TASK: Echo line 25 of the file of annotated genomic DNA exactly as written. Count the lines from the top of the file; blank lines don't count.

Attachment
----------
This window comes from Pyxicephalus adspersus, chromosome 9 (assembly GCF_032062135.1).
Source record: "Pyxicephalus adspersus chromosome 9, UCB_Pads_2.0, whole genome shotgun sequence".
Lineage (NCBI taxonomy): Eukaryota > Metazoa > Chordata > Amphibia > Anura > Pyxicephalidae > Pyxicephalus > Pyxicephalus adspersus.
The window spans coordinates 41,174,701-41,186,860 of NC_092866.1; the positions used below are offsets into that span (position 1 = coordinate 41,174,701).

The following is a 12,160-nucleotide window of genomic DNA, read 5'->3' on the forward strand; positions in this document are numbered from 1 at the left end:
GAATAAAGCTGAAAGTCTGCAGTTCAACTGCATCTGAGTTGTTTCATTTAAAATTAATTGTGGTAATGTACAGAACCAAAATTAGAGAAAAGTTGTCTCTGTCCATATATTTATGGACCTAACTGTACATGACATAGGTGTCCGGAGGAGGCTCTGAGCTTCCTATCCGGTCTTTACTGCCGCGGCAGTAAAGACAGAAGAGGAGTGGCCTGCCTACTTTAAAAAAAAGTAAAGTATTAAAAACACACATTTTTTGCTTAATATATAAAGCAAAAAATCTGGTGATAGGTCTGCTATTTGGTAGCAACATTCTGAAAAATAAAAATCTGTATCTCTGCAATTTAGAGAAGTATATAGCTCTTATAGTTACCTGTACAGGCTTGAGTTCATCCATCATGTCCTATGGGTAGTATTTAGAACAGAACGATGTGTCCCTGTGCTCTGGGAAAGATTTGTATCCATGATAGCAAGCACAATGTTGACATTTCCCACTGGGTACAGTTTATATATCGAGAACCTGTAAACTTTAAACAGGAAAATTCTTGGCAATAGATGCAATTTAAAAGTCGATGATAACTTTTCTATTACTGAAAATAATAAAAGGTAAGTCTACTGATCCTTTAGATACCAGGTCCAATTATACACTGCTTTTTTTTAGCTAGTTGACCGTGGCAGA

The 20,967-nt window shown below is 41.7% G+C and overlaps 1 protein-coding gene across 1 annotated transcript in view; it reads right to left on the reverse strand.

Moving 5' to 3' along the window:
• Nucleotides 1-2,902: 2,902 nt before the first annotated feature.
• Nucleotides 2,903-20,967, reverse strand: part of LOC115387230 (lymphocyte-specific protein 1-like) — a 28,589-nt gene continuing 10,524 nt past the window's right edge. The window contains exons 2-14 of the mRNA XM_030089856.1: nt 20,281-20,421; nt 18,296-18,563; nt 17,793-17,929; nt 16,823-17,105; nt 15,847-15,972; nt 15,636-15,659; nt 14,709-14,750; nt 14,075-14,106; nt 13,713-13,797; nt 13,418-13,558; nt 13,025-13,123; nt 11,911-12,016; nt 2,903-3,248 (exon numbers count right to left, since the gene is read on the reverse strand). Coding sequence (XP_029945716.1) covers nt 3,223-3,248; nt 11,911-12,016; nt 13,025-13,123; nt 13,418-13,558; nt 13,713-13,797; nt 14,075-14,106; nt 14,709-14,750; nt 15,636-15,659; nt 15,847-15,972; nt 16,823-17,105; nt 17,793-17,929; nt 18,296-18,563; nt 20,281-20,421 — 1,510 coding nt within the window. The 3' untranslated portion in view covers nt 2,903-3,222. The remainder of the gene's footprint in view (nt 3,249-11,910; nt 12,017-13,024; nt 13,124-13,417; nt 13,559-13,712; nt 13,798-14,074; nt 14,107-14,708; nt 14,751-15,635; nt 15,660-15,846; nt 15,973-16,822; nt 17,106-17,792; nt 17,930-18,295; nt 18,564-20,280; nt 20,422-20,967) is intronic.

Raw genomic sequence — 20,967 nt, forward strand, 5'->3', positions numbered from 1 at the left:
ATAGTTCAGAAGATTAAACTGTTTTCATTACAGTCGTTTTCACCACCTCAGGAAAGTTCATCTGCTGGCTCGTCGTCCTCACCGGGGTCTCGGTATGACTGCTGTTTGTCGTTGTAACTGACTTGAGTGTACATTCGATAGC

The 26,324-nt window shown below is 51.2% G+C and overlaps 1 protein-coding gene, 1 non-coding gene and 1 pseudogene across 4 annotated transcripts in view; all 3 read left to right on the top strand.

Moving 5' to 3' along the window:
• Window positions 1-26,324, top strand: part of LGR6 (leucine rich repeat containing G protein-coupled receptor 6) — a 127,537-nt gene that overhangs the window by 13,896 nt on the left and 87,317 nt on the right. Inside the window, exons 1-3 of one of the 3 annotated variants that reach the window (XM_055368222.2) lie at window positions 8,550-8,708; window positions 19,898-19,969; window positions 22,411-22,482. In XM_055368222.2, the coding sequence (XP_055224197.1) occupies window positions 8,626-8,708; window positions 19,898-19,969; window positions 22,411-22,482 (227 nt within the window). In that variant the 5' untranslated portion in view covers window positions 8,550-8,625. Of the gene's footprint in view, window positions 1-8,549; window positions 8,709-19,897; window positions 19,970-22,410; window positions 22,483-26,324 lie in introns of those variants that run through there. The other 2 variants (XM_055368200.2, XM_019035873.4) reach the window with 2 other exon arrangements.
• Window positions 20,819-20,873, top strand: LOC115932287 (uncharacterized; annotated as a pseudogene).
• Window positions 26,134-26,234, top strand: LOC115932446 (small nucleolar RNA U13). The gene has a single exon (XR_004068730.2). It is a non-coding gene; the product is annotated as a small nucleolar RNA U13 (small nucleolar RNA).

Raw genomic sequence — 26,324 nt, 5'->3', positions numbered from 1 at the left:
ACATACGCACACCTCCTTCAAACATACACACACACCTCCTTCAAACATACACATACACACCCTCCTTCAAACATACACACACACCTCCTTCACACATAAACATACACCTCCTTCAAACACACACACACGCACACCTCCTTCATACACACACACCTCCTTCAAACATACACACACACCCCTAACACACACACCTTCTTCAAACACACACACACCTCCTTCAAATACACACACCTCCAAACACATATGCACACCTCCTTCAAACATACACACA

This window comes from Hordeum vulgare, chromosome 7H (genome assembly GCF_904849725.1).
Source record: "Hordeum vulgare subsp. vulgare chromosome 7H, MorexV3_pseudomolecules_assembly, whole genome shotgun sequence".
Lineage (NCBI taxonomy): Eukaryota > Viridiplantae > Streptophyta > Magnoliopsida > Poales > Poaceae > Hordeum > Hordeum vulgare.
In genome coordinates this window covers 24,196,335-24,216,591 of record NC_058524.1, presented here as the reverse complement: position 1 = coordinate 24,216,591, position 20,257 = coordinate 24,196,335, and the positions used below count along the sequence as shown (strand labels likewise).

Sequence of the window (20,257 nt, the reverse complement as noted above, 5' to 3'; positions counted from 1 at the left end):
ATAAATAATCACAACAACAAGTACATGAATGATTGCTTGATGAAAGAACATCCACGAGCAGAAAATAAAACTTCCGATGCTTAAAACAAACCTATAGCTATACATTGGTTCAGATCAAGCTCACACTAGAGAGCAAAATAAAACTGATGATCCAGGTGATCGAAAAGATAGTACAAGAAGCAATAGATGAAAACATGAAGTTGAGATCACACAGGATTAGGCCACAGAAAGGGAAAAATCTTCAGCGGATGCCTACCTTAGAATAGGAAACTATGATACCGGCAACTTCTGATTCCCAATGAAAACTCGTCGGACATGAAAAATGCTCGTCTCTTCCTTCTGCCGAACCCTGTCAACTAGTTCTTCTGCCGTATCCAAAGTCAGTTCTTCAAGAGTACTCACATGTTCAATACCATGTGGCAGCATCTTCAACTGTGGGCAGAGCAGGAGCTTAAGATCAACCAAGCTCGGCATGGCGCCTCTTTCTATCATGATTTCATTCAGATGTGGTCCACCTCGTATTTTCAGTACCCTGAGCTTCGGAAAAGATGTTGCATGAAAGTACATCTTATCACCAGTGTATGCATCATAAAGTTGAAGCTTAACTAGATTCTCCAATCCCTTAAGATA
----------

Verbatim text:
ATAAATAATCACAACAACAAGTACATGAATGATTGCTTGATGAAAGAACATCCACGAGCAGAAAATAAAACTTCCGATGCTTAAAACAAACCTATAGCTATACATTGGTTCAGATCAAGCTCACACTAGAGAGCAAAATAAAACTGATGATCCAGGTGATCGAAAAGATAGTACAAGAAGCAATAGATGAAAACATGAAGTTGAGATCACACAGGATTAGGCCACAGAAAGGGAAAAATCTTCAGCGGATGCCTACCTTAGAATAGGAAACTATGATACCGGCAACTTCTGATTCCCAATGAAAACTCGTCGGACATGAAAAATGCTCGTCTCTTCCTTCTGCCGAACCCTGTCAACTAGTTCTTCTGCCGTATCCAAAGTCAGTTCTTCAAGAGTACTCACATGTTCAATACCATGTGGCAGCATCTTCAACTGTGGGCAGAGCAGGAGCTTAAGATCAACCAAGCTCGGCATGGCGCCTCTTTCTATCATGATTTCATTCAGATGTGGTCCACCTCGTATTTTCAGTACCCTGAGCTTCGGAAAAGATGTTGCATGAAAGTACATCTTATCACCAGTGTATGCATCATAAAGTTGAAGCTTAACTAGATTCTCCAATCCCTTAAGATA